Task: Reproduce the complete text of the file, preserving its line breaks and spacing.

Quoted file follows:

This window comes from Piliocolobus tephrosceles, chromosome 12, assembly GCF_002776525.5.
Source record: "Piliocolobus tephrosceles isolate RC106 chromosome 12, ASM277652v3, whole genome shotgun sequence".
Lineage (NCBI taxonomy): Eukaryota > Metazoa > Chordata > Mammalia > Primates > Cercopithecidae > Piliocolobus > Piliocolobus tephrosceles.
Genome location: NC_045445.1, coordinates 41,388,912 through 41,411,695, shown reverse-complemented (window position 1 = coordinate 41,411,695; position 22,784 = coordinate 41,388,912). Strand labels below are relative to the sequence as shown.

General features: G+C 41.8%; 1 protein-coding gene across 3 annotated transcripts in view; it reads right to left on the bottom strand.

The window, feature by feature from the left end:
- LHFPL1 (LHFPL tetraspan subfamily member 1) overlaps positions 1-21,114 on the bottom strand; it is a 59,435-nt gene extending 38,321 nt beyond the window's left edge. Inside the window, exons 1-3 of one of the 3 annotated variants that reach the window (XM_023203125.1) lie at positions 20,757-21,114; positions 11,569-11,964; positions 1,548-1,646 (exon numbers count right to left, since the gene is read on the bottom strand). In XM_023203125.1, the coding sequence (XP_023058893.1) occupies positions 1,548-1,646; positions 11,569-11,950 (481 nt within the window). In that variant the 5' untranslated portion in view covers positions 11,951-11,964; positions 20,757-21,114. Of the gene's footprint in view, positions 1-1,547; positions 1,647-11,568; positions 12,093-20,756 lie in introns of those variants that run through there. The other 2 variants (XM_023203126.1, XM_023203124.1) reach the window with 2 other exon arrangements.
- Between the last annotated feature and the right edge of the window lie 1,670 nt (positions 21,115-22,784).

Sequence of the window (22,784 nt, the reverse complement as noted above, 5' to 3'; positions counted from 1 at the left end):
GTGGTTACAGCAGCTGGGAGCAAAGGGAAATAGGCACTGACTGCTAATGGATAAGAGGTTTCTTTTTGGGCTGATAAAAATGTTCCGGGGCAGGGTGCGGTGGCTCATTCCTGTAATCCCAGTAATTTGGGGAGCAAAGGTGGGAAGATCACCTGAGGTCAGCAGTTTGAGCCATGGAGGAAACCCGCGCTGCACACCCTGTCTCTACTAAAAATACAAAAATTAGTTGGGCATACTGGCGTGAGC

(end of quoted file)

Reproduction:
This window comes from Piliocolobus tephrosceles, chromosome 12, assembly GCF_002776525.5.
Source record: "Piliocolobus tephrosceles isolate RC106 chromosome 12, ASM277652v3, whole genome shotgun sequence".
Lineage (NCBI taxonomy): Eukaryota > Metazoa > Chordata > Mammalia > Primates > Cercopithecidae > Piliocolobus > Piliocolobus tephrosceles.
Genome location: NC_045445.1, coordinates 41,388,912 through 41,411,695, shown reverse-complemented (window position 1 = coordinate 41,411,695; position 22,784 = coordinate 41,388,912). Strand labels below are relative to the sequence as shown.

General features: G+C 41.8%; 1 protein-coding gene across 3 annotated transcripts in view; it reads right to left on the bottom strand.

The window, feature by feature from the left end:
- LHFPL1 (LHFPL tetraspan subfamily member 1) overlaps positions 1-21,114 on the bottom strand; it is a 59,435-nt gene extending 38,321 nt beyond the window's left edge. Inside the window, exons 1-3 of one of the 3 annotated variants that reach the window (XM_023203125.1) lie at positions 20,757-21,114; positions 11,569-11,964; positions 1,548-1,646 (exon numbers count right to left, since the gene is read on the bottom strand). In XM_023203125.1, the coding sequence (XP_023058893.1) occupies positions 1,548-1,646; positions 11,569-11,950 (481 nt within the window). In that variant the 5' untranslated portion in view covers positions 11,951-11,964; positions 20,757-21,114. Of the gene's footprint in view, positions 1-1,547; positions 1,647-11,568; positions 12,093-20,756 lie in introns of those variants that run through there. The other 2 variants (XM_023203126.1, XM_023203124.1) reach the window with 2 other exon arrangements.
- Between the last annotated feature and the right edge of the window lie 1,670 nt (positions 21,115-22,784).

Sequence of the window (22,784 nt, the reverse complement as noted above, 5' to 3'; positions counted from 1 at the left end):
GTGGTTACAGCAGCTGGGAGCAAAGGGAAATAGGCACTGACTGCTAATGGATAAGAGGTTTCTTTTTGGGCTGATAAAAATGTTCCGGGGCAGGGTGCGGTGGCTCATTCCTGTAATCCCAGTAATTTGGGGAGCAAAGGTGGGAAGATCACCTGAGGTCAGCAGTTTGAGCCATGGAGGAAACCCGCGCTGCACACCCTGTCTCTACTAAAAATACAAAAATTAGTTGGGCATACTGGCGTGAGC